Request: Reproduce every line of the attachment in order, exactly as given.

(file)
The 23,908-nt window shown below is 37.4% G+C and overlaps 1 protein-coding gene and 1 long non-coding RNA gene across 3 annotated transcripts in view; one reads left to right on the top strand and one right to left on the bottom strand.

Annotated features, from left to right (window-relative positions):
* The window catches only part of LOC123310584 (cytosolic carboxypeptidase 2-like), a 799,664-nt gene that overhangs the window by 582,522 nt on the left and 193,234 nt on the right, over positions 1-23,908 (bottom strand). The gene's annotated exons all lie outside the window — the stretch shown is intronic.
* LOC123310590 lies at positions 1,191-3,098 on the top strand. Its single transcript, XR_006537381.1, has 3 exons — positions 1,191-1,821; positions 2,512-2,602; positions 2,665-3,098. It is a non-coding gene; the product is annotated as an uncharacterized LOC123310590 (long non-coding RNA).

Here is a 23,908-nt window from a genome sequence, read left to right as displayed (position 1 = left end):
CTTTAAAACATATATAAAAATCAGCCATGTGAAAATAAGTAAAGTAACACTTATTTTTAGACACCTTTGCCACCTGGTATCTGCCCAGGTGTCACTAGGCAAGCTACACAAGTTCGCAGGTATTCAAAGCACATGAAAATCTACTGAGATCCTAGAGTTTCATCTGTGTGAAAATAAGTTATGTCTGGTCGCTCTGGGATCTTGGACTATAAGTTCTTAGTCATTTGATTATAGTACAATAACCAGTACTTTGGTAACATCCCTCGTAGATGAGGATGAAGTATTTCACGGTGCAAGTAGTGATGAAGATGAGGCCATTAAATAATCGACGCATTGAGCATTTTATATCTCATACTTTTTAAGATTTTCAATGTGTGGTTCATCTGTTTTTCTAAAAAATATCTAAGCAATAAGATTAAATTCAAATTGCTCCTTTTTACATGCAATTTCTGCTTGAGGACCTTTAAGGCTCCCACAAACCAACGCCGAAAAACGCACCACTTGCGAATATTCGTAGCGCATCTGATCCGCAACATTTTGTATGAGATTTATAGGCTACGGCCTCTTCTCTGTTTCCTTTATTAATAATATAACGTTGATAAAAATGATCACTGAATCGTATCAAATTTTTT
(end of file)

The 23,908-nt window shown below is 37.4% G+C and overlaps 1 protein-coding gene and 1 long non-coding RNA gene across 3 annotated transcripts in view; one reads left to right on the top strand and one right to left on the bottom strand.

Annotated features, from left to right (window-relative positions):
* The window catches only part of LOC123310584 (cytosolic carboxypeptidase 2-like), a 799,664-nt gene that overhangs the window by 582,522 nt on the left and 193,234 nt on the right, over positions 1-23,908 (bottom strand). The gene's annotated exons all lie outside the window — the stretch shown is intronic.
* LOC123310590 lies at positions 1,191-3,098 on the top strand. Its single transcript, XR_006537381.1, has 3 exons — positions 1,191-1,821; positions 2,512-2,602; positions 2,665-3,098. It is a non-coding gene; the product is annotated as an uncharacterized LOC123310590 (long non-coding RNA).

Here is a 23,908-nt window from a genome sequence, read left to right as displayed (position 1 = left end):
CTTTAAAACATATATAAAAATCAGCCATGTGAAAATAAGTAAAGTAACACTTATTTTTAGACACCTTTGCCACCTGGTATCTGCCCAGGTGTCACTAGGCAAGCTACACAAGTTCGCAGGTATTCAAAGCACATGAAAATCTACTGAGATCCTAGAGTTTCATCTGTGTGAAAATAAGTTATGTCTGGTCGCTCTGGGATCTTGGACTATAAGTTCTTAGTCATTTGATTATAGTACAATAACCAGTACTTTGGTAACATCCCTCGTAGATGAGGATGAAGTATTTCACGGTGCAAGTAGTGATGAAGATGAGGCCATTAAATAATCGACGCATTGAGCATTTTATATCTCATACTTTTTAAGATTTTCAATGTGTGGTTCATCTGTTTTTCTAAAAAATATCTAAGCAATAAGATTAAATTCAAATTGCTCCTTTTTACATGCAATTTCTGCTTGAGGACCTTTAAGGCTCCCACAAACCAACGCCGAAAAACGCACCACTTGCGAATATTCGTAGCGCATCTGATCCGCAACATTTTGTATGAGATTTATAGGCTACGGCCTCTTCTCTGTTTCCTTTATTAATAATATAACGTTGATAAAAATGATCACTGAATCGTATCAAATTTTTT